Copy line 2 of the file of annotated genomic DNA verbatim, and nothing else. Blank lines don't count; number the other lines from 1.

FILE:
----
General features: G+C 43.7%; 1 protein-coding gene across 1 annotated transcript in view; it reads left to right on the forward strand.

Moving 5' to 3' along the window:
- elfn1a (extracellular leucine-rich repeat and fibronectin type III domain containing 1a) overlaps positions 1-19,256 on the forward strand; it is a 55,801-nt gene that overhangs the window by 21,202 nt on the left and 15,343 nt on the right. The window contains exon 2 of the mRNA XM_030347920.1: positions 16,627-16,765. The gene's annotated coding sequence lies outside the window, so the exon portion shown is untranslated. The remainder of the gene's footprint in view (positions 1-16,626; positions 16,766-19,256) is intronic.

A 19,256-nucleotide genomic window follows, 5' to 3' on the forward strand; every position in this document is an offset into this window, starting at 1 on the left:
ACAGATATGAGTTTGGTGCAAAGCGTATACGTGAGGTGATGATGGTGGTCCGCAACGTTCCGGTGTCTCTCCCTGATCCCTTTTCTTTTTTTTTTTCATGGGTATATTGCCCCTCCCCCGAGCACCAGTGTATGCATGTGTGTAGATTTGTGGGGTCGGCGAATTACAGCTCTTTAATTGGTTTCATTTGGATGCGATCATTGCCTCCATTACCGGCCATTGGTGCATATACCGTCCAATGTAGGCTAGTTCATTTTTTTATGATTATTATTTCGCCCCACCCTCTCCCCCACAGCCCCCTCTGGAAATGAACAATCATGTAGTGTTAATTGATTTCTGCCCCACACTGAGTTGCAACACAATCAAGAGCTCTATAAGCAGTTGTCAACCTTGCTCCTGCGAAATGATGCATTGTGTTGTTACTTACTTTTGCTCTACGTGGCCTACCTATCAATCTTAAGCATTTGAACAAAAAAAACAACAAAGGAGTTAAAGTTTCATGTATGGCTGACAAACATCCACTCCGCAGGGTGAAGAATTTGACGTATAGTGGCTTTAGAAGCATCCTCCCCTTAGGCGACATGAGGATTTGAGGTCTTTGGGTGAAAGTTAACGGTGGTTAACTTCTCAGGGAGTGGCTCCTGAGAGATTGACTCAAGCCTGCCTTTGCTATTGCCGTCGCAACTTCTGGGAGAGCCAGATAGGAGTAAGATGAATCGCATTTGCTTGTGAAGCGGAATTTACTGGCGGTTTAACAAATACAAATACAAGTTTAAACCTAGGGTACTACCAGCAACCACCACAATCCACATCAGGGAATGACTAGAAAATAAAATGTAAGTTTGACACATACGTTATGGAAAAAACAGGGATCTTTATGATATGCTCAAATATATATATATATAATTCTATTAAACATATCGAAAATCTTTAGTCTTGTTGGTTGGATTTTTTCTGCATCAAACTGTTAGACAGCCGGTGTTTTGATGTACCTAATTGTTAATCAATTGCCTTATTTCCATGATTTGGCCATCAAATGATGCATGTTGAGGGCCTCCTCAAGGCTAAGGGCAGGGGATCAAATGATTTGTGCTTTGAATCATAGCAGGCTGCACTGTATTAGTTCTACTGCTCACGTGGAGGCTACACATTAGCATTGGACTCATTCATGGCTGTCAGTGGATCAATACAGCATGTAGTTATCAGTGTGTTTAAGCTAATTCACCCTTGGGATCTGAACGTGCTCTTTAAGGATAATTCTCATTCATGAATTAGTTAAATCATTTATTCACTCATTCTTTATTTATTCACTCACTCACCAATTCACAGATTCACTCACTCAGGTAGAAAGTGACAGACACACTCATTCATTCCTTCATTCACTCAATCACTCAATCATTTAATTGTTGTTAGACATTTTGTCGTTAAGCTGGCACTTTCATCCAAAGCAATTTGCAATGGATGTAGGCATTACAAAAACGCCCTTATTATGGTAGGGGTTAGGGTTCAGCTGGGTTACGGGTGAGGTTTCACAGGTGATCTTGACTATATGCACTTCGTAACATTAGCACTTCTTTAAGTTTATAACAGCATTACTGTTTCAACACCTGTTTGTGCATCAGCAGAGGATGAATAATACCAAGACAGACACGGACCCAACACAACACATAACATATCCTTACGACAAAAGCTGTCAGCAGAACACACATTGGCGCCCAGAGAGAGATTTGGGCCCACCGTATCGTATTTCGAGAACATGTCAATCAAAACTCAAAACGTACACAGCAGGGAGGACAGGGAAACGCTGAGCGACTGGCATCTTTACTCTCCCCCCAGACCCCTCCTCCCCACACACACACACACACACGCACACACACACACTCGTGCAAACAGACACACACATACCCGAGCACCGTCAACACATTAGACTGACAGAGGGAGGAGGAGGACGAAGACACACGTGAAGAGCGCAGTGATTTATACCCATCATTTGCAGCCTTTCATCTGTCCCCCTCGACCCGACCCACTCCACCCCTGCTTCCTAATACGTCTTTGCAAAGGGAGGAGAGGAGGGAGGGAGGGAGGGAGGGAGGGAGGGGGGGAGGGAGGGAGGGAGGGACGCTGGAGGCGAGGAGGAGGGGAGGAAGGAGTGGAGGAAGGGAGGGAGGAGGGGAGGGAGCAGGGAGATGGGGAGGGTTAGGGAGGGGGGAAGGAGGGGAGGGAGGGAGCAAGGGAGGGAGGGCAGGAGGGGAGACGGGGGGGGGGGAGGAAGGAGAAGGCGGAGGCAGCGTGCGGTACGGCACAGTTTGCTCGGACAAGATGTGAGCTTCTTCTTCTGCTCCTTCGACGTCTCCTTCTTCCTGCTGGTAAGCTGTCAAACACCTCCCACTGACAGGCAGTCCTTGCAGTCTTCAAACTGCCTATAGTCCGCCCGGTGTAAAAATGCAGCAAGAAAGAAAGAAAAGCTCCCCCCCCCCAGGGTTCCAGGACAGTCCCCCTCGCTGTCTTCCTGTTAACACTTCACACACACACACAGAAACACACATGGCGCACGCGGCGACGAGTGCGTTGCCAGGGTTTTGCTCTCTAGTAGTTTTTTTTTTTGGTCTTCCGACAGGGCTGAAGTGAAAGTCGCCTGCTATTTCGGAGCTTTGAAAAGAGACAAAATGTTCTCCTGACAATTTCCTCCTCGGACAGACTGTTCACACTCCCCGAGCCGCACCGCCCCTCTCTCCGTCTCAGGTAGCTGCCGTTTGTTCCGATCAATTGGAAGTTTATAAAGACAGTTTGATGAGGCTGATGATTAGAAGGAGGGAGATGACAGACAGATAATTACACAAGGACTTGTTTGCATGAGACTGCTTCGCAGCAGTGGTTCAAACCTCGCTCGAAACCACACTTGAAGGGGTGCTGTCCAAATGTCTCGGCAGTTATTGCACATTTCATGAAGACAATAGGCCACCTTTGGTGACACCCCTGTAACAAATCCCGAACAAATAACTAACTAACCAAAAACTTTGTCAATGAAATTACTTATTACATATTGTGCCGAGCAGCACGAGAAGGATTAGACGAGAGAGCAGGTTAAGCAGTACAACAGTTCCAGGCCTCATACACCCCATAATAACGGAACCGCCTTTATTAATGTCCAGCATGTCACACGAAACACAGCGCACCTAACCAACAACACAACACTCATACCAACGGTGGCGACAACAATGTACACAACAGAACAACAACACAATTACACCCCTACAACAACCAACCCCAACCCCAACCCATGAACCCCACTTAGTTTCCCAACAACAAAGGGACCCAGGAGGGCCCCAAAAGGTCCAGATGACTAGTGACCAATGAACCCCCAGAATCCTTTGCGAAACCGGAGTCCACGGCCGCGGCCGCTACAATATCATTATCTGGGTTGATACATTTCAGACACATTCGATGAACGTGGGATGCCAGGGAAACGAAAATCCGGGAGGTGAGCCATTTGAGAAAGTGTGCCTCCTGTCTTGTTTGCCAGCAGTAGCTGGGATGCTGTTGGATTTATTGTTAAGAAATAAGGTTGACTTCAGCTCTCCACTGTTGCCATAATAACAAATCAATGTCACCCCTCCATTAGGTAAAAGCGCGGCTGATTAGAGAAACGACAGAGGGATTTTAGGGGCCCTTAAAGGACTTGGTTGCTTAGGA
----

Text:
Moving 5' to 3' along the window: